The Union is a relatively new space operating as a contemporary arts hub located on the downtown edge of the Heights. The new space is operated by young creative India Ashley Lovejoy, the founding director of Black Buddha Creative Agency. Having worked under the celebrated Houston institution Project Row Houses and its public arts curator Ryan Dennis, Lovejoy has now branched off to create her own project and vision. The Union Space itself is impressive, with polished wooden floors, stark white wood-slatted walls, and vaulted sky-lit ceilings. The circa 1880 historical building was part of the old Sixth Ward District. The building was purchased around 2013 by David Gardner and Phillip Arnett, with Arnett working as the “soft touch” architect on restoring the location.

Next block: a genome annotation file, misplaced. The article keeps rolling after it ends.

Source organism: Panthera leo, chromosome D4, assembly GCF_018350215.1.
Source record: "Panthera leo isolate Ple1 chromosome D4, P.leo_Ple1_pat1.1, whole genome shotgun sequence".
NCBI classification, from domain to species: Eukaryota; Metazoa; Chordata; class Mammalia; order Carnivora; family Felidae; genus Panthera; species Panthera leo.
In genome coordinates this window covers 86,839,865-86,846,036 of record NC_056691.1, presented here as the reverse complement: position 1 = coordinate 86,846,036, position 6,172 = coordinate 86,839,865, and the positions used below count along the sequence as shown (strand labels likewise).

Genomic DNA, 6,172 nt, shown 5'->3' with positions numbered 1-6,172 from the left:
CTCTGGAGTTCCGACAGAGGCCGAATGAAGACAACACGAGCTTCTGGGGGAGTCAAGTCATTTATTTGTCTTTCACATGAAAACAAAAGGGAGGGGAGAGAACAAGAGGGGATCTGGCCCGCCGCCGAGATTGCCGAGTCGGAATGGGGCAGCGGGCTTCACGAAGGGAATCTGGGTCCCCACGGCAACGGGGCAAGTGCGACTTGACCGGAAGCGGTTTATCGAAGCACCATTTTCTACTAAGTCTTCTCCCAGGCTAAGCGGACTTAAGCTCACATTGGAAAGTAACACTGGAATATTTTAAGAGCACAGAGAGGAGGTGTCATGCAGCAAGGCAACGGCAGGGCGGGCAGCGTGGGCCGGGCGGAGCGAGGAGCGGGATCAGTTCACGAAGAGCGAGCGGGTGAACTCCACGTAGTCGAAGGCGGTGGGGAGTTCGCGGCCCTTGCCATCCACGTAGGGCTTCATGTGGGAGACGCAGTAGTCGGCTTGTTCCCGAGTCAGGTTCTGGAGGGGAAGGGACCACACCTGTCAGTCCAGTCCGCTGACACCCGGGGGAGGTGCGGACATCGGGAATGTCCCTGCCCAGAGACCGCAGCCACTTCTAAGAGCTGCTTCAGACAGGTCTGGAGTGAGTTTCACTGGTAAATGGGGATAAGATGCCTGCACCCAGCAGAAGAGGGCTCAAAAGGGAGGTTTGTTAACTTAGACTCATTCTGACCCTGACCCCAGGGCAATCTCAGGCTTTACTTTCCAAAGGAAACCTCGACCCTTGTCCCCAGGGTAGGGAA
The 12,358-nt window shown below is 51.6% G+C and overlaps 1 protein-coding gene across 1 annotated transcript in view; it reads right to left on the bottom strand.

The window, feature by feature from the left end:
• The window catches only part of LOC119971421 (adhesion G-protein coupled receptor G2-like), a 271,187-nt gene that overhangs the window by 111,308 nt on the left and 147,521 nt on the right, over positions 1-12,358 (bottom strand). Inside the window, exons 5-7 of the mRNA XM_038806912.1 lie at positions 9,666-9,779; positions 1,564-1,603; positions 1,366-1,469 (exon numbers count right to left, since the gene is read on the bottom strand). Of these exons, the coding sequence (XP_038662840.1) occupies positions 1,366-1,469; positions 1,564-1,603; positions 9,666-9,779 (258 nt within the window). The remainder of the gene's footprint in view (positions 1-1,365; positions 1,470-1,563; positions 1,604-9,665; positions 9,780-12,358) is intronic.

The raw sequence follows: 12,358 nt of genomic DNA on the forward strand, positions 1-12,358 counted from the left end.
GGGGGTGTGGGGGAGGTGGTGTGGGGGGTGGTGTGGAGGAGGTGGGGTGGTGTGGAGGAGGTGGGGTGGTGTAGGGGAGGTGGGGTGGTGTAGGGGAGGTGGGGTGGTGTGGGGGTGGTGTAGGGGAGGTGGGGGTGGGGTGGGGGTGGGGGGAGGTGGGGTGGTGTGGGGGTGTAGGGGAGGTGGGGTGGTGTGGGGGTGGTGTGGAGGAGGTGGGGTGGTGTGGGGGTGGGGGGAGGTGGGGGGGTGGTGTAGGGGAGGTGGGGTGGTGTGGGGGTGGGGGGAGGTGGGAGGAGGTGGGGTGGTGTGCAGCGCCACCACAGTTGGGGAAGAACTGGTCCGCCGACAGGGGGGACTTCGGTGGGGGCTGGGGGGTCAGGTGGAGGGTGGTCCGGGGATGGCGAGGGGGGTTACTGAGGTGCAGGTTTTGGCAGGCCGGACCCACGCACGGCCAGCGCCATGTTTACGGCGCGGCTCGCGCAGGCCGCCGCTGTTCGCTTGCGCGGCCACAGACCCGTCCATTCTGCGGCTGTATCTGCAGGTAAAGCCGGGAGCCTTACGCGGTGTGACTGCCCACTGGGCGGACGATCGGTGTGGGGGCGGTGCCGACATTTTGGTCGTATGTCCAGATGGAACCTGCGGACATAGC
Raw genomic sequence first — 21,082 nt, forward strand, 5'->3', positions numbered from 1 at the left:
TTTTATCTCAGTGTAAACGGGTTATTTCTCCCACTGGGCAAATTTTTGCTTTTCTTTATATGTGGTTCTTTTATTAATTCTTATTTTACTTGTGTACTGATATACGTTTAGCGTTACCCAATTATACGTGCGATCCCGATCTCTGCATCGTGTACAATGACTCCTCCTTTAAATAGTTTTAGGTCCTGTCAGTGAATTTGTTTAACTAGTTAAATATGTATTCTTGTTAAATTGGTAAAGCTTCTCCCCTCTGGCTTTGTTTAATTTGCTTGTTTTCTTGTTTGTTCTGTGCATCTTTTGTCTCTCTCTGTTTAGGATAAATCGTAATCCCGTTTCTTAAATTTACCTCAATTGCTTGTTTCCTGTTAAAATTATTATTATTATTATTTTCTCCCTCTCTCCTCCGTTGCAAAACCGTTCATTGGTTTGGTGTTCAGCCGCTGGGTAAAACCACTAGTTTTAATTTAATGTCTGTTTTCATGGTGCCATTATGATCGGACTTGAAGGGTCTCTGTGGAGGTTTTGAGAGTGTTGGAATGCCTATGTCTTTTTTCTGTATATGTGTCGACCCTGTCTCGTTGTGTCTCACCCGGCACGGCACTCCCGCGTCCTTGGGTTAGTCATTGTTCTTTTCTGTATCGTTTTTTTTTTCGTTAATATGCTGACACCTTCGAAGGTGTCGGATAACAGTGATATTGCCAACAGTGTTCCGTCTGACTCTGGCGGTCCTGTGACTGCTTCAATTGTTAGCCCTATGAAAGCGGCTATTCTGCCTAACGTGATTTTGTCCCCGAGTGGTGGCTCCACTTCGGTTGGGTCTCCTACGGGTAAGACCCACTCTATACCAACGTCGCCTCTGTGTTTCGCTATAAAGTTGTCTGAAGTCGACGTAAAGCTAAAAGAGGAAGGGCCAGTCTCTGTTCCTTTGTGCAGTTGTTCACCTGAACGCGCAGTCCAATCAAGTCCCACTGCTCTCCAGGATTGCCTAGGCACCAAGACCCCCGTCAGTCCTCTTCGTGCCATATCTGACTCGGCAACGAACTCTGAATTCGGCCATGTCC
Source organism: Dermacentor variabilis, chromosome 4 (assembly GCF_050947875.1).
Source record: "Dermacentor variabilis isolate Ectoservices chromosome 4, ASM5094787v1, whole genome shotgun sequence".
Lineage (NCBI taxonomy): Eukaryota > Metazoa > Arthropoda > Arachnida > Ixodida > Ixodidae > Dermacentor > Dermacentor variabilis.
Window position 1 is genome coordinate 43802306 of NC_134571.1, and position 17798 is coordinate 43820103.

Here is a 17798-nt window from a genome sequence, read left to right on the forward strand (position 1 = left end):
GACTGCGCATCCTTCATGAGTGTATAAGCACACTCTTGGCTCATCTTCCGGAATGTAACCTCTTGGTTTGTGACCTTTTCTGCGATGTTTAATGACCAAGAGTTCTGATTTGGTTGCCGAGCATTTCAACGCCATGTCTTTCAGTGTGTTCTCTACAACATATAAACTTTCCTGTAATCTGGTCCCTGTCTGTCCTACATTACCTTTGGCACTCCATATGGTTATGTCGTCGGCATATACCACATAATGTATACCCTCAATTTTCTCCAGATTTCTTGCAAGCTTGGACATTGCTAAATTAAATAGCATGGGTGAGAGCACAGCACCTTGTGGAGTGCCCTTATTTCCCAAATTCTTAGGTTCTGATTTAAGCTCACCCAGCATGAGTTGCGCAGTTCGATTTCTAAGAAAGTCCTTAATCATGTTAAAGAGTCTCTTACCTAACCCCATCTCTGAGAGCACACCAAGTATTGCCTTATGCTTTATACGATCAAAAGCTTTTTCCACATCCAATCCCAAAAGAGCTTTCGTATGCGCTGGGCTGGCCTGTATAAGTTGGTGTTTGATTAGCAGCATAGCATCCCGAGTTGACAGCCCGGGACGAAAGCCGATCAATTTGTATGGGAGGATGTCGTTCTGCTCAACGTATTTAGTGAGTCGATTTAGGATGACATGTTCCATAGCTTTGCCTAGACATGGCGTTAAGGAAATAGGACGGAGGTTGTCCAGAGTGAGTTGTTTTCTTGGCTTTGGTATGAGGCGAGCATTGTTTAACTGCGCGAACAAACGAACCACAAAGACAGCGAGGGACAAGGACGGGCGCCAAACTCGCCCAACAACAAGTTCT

The gallery’s newest show, MaMa: Women in the Arts, curated by Rabéa Ballin, explores diversity within the selection of six Houston artists: Brittney Anele, Julie DeVries, Shannon Duncan, Noélle Mulder, Preetika Rajgariah and Lovie Olivia. “MaMa” is the second exhibition and part of Lovejoy’s series Alt (Alternative Space Art Collecting). The eloquent choices made by Rabéa are inspiring, and the chosen works from the artists flow together within the show flawlessly. Young spaces and arts administrators can easily lose sight of the importance of space and environment when working on a new project; independent opportunity has its pitfalls and can lead to a clouded set of programming. This is not the case with The Union and Lovejoy’s direction. Tapping the talents of Rebéa was a superb decision, and the two worked together harmoniously with MaMa.